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Weather Channel's dumb move, at high cost to homeowners.

Sarah Fox , Oct 02, 2012; 11:16 a.m.

Hi all,

The Weather Channel has announced that it will start naming winter storms. That's a really dumb idea, because of named storm deductibles and exclusions in our insurance policies:

Is anyone at the Weather Channel familiar with "named storm" insurance deductibles and exclusions? If not, they should Google "named storm deductible." There they will find countless articles about the big "gotcha" the insurance industry springs on people whose homes are damaged by hurricanes and tropical storms.

For those of you unfamiliar with named storm deductibles, you may THINK your deductible is $250 or $500 or $1000, but if you're hit by a named storm, that deductible soars to as much as 6% of the value of your home. On an average $250,000 home, that would be a whopping $15,000 deductible!

And then there are named storm exclusions. That's right, some damage to your home might not be covered AT ALL if it's the result of a named storm. For instance, we have supplemental insurance on our heating and air conditioning equipment, but we're hung out to dry if it's damaged by a named storm.

So now the people at the Weather Channel want to name our winter storms?!

Fortunately I live in the South, so our damaging winter storms are relatively few. However, you people in the North should be terrified by what the Weather Channel is going to do to you by naming your storms! It's going to cost you a lot of money.

One might rightly ask whether a storm named by the Weather Channel counts as a "named storm." We and others have asked our insurance companies this very question, and apparently there is no answer. Our policies simply refer to "named storms" and do not specify who must name them. That leaves the policy open to interpretation, and when that happens, the policy holder usually loses.

I tried writing to the Weather Channel to complain about their costly and idiotic idea, but there seems to be no way to do that, other than to offer up an idea on their forum. If approved by a moderator, my idea NOT to name winter storms will be put up on a forum for people to vote on. I suggest anyone else who is concerned also write and/or vote for my idea if they post it. Their general feedback forum is here:

http://feedback.weather.com/forums/170040-general-feedback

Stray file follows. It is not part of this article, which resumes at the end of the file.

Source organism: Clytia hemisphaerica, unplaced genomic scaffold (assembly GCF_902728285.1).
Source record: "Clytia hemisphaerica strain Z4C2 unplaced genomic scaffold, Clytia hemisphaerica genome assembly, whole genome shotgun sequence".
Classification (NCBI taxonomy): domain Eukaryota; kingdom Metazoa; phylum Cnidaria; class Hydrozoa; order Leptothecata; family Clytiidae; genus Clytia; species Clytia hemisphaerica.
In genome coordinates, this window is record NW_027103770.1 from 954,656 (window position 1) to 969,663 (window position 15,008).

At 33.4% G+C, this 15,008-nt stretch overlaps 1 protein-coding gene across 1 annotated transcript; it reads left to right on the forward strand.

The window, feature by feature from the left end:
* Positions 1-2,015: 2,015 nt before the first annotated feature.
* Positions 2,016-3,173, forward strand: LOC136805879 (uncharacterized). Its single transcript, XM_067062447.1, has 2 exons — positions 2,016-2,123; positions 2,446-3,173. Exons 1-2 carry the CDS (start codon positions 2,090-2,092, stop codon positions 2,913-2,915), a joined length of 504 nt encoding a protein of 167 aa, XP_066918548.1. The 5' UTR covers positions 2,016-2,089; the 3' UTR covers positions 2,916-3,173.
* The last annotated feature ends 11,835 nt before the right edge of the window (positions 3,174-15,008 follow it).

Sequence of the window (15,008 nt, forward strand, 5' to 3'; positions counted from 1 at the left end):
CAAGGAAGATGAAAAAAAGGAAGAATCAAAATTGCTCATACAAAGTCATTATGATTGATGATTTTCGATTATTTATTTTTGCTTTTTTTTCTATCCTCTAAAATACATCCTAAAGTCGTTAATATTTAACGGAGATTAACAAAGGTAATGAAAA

Please also spread the word! High deductibles may be a'coming!

Responses


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Michael Chang , Oct 02, 2012; 11:45 a.m.

Sarah, I will be very surprised if insurance companies will tie their rates to anything from The Weather Channel.

The Weather Channel is a cable and satellite television network service. It brings weather information to the public, but it has no authority to set policies or standards.

It might be different if NOAA had announced the introduction of named winter storms.
http://www.noaa.gov/

Sarah Fox , Oct 02, 2012; 12:13 p.m.

Maybe, maybe not. Again, there's no clarification on that question. I've asked a few times and have yet to receive an answer.

Don Baccus , Oct 02, 2012; 12:32 p.m.

Sarah, if the insurance industry tried to switch from triggering on officially NOAA named storms to naming by a random cable TV channel, they'd be hit with so many class action suits after each storm that they would have trouble counting them.

William Kahn , Oct 02, 2012; 01:10 p.m.

Now, if Dave Letterman starts naming winter storms, we're in deep doo-doo.

All that said, and considering weather alone, I don't think it's a good sign that anyone is naming them...

steve mareno , Oct 02, 2012; 01:17 p.m.

The insurance companies will tie their rates to ANYTHING that might allow them to: A- increase their rates, and B- deny claims. This looks like a money maker for them, for sure. These "people" make lawyers look good. OK, that's too extreme, but they certainly do slither around on their bellies. We found a way to beat them. Bought an inexpensive, but really nice mobile home in a great senior park. We put aside money every month instead of buying insurance. In a few years we'll have our replacement fund all set up, and won't have to worry about some little insect in a cubicle in Ohio or somewhere denying our claim if we have a problem. As Mr. Kowalski said, "Ha....Ha".

Don Baccus , Oct 02, 2012; 01:39 p.m.

Well, maybe you guys are right, but the official legal definition used by the insurance industry says you're full of hooey:

"A Named Storm or Named Windstorm is a storm, cyclone, typhoon, atmospheric disturbance, depression or other weather phenomena designated by the US National Weather Service and/or the US National Hurricane Center and where a number or name has been applied."

John Tonai , Oct 02, 2012; 02:37 p.m.

Don,

So what you are saying is that if I decide to name storms, everyone's insurance rates won't go up?
Bummer.
I was hoping that "Downpour Bob" would raise rates by 7.2%

Matt Laur , Oct 02, 2012; 04:20 p.m.

I wonder if Photo.Net's business insurance costs would go up in the presence of Named Threads. You know, like Frank The UV Filter Thread, Tammy The TTL Troll Thread, Peter The Political Punditry Thread, or Rhonda The Rumored Camera Roll-Out Thread.

Some of those threads are indeed big and powerful enough to trash a small town, delay flights, and cause beach erosion.

Don Baccus , Oct 02, 2012; 04:22 p.m.

"So what you are saying is that if I decide to name storms, everyone's insurance rates won't go up?

Bummer."

Yeah, how emasculating this news is, eh? :) :)

I mean if the opposite were true, why wouldn't insurance companies themselves just assign names to every little gust of wind mentioned in the news?


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